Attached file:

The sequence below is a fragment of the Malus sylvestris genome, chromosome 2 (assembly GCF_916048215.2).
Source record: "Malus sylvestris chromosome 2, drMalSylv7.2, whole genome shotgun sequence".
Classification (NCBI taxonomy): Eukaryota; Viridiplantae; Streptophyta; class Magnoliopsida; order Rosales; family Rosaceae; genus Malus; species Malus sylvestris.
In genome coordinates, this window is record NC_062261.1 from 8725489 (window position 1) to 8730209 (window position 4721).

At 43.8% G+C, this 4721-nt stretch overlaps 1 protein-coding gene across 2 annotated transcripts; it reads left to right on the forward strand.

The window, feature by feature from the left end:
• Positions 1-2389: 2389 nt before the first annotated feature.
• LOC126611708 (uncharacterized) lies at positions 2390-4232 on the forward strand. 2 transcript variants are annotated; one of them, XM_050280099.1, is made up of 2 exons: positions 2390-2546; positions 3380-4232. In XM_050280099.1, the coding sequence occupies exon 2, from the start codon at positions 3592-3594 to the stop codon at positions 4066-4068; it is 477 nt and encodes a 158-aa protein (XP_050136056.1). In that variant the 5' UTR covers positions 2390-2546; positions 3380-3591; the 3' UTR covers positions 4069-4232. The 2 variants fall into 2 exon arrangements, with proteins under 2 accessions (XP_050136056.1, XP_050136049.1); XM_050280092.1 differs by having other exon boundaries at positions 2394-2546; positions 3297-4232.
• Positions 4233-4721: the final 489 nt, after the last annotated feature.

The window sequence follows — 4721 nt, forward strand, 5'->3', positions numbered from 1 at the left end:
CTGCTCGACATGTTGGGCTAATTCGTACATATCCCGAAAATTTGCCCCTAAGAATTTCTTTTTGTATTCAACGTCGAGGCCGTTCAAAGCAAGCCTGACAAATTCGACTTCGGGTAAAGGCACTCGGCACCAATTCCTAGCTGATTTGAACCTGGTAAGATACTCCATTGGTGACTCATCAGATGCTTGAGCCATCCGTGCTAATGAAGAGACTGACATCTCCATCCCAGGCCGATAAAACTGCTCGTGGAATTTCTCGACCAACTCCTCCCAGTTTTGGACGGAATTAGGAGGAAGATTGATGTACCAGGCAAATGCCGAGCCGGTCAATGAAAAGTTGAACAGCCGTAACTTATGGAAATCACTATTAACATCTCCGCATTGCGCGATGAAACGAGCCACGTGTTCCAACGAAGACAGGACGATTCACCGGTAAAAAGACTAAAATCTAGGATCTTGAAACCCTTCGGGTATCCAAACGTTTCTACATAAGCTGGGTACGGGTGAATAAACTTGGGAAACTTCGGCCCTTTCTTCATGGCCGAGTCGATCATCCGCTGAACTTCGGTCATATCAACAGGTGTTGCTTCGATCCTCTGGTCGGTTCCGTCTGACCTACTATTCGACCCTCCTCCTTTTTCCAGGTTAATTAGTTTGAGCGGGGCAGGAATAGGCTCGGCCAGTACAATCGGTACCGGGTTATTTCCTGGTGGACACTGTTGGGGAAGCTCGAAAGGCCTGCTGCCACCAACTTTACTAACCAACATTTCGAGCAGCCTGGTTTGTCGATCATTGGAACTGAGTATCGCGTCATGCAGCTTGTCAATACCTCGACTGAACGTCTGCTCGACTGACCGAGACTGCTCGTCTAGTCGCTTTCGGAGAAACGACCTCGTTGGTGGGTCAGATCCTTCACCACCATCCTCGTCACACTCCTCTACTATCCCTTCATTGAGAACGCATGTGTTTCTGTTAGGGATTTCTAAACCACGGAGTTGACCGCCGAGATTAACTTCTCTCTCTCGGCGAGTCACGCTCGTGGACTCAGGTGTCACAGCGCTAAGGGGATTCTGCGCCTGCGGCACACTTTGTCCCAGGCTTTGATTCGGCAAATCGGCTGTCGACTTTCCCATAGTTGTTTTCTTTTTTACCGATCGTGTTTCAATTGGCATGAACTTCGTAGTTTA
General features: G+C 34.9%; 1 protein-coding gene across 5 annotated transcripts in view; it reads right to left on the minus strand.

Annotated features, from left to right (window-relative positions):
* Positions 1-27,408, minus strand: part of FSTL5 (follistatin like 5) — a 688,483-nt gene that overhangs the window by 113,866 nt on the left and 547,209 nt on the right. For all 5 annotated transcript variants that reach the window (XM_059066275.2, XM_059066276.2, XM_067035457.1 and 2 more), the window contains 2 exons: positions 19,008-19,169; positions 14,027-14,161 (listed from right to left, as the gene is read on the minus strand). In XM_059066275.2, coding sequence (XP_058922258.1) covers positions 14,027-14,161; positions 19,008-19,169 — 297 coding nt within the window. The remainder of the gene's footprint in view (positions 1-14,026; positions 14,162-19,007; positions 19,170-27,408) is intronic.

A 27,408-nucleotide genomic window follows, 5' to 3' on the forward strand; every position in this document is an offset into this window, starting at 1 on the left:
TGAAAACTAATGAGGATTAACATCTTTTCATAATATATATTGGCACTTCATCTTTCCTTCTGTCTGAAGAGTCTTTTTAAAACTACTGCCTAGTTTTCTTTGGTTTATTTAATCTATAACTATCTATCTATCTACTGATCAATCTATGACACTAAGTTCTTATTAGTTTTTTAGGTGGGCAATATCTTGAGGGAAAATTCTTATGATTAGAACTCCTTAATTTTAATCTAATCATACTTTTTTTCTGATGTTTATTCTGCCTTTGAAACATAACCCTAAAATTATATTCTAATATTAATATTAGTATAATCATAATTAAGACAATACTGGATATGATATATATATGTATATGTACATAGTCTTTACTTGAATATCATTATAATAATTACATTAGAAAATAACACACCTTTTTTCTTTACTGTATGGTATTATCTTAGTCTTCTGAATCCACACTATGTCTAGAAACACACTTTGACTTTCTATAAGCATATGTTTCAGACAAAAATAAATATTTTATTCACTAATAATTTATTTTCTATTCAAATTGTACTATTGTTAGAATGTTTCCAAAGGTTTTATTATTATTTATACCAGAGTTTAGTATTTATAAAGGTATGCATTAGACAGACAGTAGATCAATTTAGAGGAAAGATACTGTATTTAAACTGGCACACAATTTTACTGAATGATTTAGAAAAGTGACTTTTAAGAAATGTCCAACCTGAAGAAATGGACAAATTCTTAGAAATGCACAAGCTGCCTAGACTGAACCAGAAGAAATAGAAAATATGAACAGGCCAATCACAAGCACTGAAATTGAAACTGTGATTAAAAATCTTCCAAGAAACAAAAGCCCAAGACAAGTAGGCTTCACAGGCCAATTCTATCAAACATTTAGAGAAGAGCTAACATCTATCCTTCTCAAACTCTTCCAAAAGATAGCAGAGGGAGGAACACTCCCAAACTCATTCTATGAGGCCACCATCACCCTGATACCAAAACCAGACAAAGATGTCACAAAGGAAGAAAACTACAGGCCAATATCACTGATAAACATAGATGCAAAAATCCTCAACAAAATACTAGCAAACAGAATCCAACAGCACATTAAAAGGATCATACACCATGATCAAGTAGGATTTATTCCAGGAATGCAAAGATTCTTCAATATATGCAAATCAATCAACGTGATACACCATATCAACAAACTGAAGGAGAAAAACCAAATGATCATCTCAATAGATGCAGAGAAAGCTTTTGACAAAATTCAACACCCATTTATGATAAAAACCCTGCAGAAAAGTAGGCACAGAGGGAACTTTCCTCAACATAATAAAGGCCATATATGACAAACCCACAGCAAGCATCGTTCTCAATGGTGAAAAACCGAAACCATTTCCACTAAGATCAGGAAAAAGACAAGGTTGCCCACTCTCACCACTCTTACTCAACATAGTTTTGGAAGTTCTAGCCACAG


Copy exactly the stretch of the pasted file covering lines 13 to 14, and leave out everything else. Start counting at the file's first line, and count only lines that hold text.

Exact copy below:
Annotated features, from left to right (window-relative positions):
* Positions 1-27,408, minus strand: part of FSTL5 (follistatin like 5) — a 688,483-nt gene that overhangs the window by 113,866 nt on the left and 547,209 nt on the right. For all 5 annotated transcript variants that reach the window (XM_059066275.2, XM_059066276.2, XM_067035457.1 and 2 more), the window contains 2 exons: positions 19,008-19,169; positions 14,027-14,161 (listed from right to left, as the gene is read on the minus strand). In XM_059066275.2, coding sequence (XP_058922258.1) covers positions 14,027-14,161; positions 19,008-19,169 — 297 coding nt within the window. The remainder of the gene's footprint in view (positions 1-14,026; positions 14,162-19,007; positions 19,170-27,408) is intronic.